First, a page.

Archive for July, 2014

Anogia Open 2014 LIVE!

Thursday, July 31st, 2014
Chess Daily News from Susan Polgar

Source: Susan Polgar Chess Daily News and Information

Difficult Brain Teaser

Thursday, July 31st, 2014

Can you find the right continuation for White?


Chess Daily News from Susan Polgar

Source: Susan Polgar Chess Daily News and Information

Howell and Hawkins tie for 1st at British Championship

Thursday, July 31st, 2014

Full standings here:

Chess Daily News from Susan Polgar

Source: Susan Polgar Chess Daily News and Information

Chess included as 1 of 7 biggest sports disaster

Thursday, July 31st, 2014

Seven sporting disasters
After Brazil’s calamitous World Cup ‘choke’, Jamie Farmer had a go at compiling a list of some other sporting disasters…
Jamie Farmer on Wednesday 30th July 2014

Unless you have been living in a cave you probably heard about that World Cup Semi-Final, you know the one – the most catastrophic World Cup defeat in the history of the competition. Brazil (5 times world champions) were trounced 7-1 in Belo Horizonte by a German team described by leading world experts (aka the BBC’s Match of the Day team) as “a ruthless well oiled machine”. Some described it as a “national humiliation”, others an “unfortunate game of football”. Within seconds of the game ending there were memes, tweets and posts mocking what had been a disaster for Brazilian football. Reports of Christ the Redeemer shaking his fists in rage were unconfirmed.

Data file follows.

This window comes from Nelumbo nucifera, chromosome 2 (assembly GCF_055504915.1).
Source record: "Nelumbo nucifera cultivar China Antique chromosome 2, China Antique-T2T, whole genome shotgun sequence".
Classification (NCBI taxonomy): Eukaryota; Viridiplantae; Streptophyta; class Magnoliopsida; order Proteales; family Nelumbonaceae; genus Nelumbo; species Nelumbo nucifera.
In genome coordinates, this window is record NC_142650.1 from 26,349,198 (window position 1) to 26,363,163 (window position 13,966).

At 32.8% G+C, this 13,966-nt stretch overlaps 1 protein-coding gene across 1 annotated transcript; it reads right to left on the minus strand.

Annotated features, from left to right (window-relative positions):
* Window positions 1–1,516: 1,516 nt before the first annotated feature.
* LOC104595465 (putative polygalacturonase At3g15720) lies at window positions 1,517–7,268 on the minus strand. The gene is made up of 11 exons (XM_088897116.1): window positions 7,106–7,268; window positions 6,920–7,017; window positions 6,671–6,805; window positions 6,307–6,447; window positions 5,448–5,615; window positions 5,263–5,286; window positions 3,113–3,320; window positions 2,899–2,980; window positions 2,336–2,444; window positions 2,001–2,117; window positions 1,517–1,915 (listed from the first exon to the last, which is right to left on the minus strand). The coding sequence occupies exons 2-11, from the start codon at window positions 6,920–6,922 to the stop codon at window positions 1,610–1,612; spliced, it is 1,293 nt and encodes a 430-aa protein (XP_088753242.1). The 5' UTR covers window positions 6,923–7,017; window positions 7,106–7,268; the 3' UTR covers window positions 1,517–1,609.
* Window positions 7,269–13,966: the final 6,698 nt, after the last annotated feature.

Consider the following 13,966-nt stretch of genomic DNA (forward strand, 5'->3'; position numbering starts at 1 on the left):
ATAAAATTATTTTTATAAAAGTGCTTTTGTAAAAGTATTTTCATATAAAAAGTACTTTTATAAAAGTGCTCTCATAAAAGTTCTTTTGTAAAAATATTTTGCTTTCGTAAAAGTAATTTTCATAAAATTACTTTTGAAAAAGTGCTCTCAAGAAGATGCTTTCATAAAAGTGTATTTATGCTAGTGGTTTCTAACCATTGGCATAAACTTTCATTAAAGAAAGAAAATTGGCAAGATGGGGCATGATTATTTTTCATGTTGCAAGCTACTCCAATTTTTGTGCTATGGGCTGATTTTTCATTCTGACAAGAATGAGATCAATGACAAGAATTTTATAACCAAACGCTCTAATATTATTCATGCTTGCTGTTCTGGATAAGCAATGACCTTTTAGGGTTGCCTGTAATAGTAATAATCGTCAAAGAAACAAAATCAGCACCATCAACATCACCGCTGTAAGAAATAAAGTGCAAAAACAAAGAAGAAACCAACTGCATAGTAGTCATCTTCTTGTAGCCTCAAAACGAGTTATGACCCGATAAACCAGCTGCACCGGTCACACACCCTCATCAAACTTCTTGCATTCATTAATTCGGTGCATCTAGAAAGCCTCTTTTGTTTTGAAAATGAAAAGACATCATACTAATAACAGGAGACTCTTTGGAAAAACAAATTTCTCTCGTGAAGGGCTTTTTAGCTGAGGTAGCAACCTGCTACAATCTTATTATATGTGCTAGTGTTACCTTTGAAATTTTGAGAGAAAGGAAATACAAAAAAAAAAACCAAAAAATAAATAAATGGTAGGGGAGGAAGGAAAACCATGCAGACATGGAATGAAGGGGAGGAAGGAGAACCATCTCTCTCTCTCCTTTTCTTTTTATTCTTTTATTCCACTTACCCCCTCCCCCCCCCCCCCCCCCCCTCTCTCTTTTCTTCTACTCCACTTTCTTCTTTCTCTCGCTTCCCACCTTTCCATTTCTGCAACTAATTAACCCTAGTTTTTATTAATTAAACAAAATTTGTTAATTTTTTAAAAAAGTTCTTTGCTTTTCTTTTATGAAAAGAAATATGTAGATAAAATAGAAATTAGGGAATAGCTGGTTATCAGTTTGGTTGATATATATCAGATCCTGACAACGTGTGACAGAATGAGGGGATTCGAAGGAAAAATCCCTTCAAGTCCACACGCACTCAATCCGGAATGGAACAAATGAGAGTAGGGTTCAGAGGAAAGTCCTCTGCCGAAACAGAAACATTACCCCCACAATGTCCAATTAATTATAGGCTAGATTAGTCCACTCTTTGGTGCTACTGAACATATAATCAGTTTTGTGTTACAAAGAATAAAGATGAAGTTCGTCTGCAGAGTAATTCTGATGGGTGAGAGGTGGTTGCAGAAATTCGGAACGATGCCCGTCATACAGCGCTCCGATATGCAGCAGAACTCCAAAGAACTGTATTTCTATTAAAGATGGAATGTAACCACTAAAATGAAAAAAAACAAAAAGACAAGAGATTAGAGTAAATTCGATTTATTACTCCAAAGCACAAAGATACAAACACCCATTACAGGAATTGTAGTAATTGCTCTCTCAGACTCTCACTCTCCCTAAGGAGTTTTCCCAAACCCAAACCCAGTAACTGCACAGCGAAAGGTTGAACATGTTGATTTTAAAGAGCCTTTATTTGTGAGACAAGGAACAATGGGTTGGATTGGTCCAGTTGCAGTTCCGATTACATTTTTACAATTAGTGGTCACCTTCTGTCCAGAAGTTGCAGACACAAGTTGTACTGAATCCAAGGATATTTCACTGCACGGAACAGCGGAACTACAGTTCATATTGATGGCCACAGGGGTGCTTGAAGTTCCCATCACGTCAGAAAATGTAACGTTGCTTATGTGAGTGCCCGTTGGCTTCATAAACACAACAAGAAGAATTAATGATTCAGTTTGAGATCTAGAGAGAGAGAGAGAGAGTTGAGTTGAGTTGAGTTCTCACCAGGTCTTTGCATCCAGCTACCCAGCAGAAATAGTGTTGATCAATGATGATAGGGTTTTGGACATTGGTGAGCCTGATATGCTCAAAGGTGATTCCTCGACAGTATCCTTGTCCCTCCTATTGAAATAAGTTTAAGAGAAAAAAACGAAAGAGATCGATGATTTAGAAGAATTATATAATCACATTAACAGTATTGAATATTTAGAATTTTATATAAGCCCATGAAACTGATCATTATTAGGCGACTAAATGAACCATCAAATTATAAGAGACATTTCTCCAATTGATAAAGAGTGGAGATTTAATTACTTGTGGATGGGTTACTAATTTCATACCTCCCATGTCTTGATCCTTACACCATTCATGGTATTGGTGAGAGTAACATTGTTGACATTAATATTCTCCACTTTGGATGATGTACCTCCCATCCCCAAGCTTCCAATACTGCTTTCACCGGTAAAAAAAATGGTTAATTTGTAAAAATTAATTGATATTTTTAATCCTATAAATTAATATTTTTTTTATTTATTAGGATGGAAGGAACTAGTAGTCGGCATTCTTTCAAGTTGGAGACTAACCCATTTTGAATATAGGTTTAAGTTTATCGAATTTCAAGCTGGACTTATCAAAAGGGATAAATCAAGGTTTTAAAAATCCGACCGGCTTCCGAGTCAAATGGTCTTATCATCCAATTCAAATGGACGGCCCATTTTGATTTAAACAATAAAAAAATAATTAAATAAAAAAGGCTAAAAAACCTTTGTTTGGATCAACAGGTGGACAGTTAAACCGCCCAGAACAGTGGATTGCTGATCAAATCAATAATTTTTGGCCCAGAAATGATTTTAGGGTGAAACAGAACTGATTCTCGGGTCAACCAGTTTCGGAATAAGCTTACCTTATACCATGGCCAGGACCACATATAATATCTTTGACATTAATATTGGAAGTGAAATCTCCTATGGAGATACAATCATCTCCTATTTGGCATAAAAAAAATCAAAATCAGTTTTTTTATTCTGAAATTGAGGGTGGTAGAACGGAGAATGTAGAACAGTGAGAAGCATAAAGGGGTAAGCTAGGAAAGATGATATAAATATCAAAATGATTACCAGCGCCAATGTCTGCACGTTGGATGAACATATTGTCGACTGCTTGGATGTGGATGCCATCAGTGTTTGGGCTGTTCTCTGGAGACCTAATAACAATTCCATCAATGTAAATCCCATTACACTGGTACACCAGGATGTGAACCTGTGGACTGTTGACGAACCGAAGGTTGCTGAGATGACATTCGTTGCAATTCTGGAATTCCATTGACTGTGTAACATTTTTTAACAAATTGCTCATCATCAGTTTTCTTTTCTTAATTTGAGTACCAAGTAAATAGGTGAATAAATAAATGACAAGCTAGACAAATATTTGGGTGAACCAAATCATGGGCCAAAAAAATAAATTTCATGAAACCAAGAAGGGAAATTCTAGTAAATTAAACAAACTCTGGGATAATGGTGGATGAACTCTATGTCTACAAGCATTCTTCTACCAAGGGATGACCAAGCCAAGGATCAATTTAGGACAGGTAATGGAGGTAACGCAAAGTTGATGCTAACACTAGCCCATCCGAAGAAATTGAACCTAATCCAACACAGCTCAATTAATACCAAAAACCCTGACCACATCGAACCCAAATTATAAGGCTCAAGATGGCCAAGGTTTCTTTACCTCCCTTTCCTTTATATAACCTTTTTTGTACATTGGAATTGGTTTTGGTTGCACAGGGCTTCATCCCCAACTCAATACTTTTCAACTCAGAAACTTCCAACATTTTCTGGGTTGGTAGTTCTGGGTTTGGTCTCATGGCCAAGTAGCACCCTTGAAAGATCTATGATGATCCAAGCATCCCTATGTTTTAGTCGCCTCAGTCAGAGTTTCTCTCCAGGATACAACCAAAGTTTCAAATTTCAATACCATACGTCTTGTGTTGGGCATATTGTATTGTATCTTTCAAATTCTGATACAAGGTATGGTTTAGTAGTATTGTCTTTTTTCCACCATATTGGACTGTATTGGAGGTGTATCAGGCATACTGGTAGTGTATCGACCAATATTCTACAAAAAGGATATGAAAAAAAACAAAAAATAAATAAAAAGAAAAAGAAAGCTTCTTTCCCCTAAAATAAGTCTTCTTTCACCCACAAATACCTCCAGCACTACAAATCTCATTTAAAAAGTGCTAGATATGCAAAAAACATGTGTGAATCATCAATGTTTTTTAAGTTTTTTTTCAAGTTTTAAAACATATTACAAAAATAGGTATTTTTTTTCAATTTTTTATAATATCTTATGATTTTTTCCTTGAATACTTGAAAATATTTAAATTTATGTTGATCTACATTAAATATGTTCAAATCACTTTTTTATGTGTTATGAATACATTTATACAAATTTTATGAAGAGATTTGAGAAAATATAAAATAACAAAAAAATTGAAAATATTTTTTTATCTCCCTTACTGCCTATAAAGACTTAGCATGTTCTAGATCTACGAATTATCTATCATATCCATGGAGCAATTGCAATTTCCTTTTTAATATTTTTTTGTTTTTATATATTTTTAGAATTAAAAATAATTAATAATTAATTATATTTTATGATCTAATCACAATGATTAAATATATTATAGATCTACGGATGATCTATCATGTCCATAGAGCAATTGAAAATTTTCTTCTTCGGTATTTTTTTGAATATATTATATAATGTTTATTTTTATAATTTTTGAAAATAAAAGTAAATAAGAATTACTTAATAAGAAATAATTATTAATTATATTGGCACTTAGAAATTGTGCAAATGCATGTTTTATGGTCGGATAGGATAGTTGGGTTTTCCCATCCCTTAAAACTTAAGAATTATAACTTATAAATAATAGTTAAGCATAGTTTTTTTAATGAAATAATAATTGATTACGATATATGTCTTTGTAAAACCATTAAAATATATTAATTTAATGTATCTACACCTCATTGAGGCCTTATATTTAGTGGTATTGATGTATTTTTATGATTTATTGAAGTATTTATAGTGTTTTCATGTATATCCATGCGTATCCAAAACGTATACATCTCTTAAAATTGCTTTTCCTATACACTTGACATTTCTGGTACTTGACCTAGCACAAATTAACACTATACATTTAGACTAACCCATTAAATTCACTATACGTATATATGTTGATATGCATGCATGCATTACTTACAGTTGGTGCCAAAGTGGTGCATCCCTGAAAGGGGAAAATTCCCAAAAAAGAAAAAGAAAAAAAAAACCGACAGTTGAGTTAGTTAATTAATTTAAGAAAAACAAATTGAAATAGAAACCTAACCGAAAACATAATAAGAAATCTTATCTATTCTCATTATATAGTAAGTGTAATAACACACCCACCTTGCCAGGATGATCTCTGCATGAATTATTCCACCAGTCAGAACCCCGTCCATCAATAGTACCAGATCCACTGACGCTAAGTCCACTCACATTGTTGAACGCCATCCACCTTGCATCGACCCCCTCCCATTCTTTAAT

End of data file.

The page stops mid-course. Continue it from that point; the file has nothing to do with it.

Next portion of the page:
So that got Cherwell Sport to thinking; was this really the most embarrassing sporting defeat ever? Or have there been worse disasters? In our infinite wisdom, through meticulous research and debate, we have compiled a list of some of the most embarrassing sporting shocks.

1. Lindsey Jacobellis, Winter Olympics 2006.

The name may not be familiar. The incident probably is. Lindsey was cruising the final of the snowboard cross at the 2006 Turin Winter Olympics, with a 3 second, 47 meter lead over her opponent. The US competitor, in approaching the second jump decided to indulge in a bit of showboating. Attempting a celebratory “method grab” Lindsey managed to unbalance herself and fall, letting her opponent pass her, which meant she had to settle for a silver medal. Embarrassing? Yes. A national humiliation? You decide.

2. Rafael Nadal v Lukas Rosol/ Steve Darcis, Wimbledon 2012 & 2013

Tennis stars frequently lose. With 4 grand slams, a WTP championships and sometimes a bonus Olympic Games to play for, it is truly rare to find someone who wins everything each year. But nobody seems to know how to slip up quite as well as Rafael Nadal. In 2012, Nadal lost to someone who had not advanced beyond the first qualifying round of Wimbledon in 5 years. Lukas Rosol, ranked 100 in the world, dispatched the 14 time grand slam champion in a five set thriller. Reports that tendinitis had affected Nadal’s performance were unconfirmed (although the injury did make him pull out of the London Olympics later that summer). One year later he repeated the feat by losing in the 2013 version of Wimbledon to No 135 Steve Darcis, but this time in straight sets.